FBI Used Invalid Warrant To Infect Tor Website With Malware
Malware is a grave threat to computer users all over the world, and even law enforcement does not shy away from using this technique to hack Tor and obtain sensitive information. But at a recent Massachusetts court has determined, this method of acquiring evidence is not legal.
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Evidence Acquired Through Tor Hack Thrown Out
Even though the malware threat against consumers is worrying enough when internet criminals are involved, it becomes even more disconcerting when law enforcement decides to join the party. The FBI recently acquired a substantial amount of evidence in a child porn case and presented this information in court not too long ago.
But that was not to the liking of the Massachusetts court, as they threw out all of this evidence. Law enforcement hacking operations are not entirely new, although they are hardly an excuse to disallow evidence from being presented in court. In fact this decision marks the first time a court denies evidence obtained through a cyber attack by law enforcement.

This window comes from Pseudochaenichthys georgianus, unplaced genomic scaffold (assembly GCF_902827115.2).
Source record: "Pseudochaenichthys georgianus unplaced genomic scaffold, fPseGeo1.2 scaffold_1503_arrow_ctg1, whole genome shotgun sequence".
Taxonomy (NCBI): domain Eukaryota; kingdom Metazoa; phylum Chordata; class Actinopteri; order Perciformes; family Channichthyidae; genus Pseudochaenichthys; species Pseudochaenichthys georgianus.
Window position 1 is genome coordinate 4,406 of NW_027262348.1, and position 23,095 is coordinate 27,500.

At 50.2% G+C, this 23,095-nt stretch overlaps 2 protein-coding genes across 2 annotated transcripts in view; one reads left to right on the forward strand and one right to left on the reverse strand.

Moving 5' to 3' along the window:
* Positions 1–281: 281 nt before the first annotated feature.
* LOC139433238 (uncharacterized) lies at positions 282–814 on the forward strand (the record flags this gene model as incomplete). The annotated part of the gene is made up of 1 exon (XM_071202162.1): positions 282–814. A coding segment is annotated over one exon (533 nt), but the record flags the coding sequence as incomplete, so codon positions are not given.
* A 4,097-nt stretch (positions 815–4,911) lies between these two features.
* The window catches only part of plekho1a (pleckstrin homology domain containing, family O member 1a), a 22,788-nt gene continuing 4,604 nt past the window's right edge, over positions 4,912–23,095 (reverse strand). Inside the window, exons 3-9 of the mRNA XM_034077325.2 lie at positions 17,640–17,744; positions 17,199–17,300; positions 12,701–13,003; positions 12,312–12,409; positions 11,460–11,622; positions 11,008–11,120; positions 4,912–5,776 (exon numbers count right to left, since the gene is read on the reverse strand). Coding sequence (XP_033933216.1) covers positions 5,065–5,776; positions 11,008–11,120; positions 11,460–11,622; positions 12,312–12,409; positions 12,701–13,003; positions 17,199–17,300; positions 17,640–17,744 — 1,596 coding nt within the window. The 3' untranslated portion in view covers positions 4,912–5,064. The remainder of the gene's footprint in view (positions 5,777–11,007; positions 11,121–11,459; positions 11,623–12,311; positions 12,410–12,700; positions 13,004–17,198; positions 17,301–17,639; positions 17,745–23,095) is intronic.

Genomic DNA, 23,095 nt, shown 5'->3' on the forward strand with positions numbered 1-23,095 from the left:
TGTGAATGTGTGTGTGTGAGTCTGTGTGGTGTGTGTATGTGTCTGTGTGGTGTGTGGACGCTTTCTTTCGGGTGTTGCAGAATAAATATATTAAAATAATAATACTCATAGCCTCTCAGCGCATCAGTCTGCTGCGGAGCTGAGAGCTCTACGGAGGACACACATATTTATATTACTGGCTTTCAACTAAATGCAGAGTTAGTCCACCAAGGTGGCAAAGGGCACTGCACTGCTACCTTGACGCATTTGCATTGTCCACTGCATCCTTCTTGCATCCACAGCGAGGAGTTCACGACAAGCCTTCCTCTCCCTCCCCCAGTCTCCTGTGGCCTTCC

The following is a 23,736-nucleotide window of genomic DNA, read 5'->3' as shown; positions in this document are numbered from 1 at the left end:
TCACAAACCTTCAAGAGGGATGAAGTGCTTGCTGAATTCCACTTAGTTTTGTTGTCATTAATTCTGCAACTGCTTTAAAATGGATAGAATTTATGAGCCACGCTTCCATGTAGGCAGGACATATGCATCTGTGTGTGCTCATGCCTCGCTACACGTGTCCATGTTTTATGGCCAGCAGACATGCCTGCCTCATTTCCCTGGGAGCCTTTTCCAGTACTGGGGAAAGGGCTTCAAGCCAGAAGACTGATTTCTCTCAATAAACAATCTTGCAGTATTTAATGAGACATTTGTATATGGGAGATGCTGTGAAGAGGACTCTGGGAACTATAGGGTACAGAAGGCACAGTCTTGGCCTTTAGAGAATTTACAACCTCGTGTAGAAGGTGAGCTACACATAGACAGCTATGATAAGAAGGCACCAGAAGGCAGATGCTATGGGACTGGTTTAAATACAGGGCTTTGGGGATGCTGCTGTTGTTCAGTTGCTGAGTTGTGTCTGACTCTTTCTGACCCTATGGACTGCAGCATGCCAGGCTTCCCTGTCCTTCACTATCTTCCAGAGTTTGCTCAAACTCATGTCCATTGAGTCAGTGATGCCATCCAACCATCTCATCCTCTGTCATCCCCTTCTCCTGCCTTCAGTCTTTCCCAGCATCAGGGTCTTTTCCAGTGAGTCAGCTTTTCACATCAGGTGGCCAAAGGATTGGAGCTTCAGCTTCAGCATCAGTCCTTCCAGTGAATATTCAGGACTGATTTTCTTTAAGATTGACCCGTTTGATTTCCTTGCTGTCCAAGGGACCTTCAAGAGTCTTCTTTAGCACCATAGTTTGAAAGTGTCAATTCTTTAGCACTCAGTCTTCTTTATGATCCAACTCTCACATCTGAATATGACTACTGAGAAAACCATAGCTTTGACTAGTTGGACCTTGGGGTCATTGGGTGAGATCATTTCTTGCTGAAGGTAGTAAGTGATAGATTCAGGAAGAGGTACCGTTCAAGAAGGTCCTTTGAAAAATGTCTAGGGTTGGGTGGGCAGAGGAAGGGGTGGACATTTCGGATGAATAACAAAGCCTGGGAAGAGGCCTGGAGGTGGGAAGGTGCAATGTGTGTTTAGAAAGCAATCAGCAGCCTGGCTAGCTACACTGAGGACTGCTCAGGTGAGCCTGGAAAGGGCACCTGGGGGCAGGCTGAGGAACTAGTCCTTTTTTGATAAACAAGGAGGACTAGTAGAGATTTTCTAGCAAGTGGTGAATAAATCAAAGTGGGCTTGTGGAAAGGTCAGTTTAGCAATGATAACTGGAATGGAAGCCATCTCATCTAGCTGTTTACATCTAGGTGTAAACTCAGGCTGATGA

Some people may recall how the FBI took control of a child porn service called Playpen not that long ago. This service, only accessible through the Tor protocol, was infiltrated to gain access to pedophiles’ computers all over the world. By collecting several thousand IP addresses, the FBI managed to arrest a significant amount of pedophiles in the US.
However, asking permission to hack computers belonging to Playpen users required approval from a district judge, rather than a magistrate. This puts an interesting spotlight on why this particular magistrate authorized the Tor hack, as he does not have the legal right to do so. Moreover, there are several different district judges housed in the same building as this magistrate.
This invalid search warrant results in most of the evidence in this case being thrown out. Considering how the FBI added malware to the Playpen site to infiltrate other computers, none of the information gathered during this attack can be used. For now, only one of the people arrested has pointed out this issue, but it is not unlikely others will follow suit.
It is not the first time the FBI is involved in a Tor breach. Just a few weeks ago, one judge ruled how the FBI and Carnegie Mellon University were in cahoots to breach the Silk Road marketplace, which eventually lead to the arrest of Ross Ulbricht. It is clear for everyone to see US law enforcement is taking a lot of liberties when it comes to cyber security and hacking, but their free reign might be coming to an end sooner rather than later.
What are your thoughts on the court throwing out this evidence? Will this lead to more thorough investigations as to how law enforcement gathers data? Let us know in the comments below!
Images courtesy of Shutterstock, FBI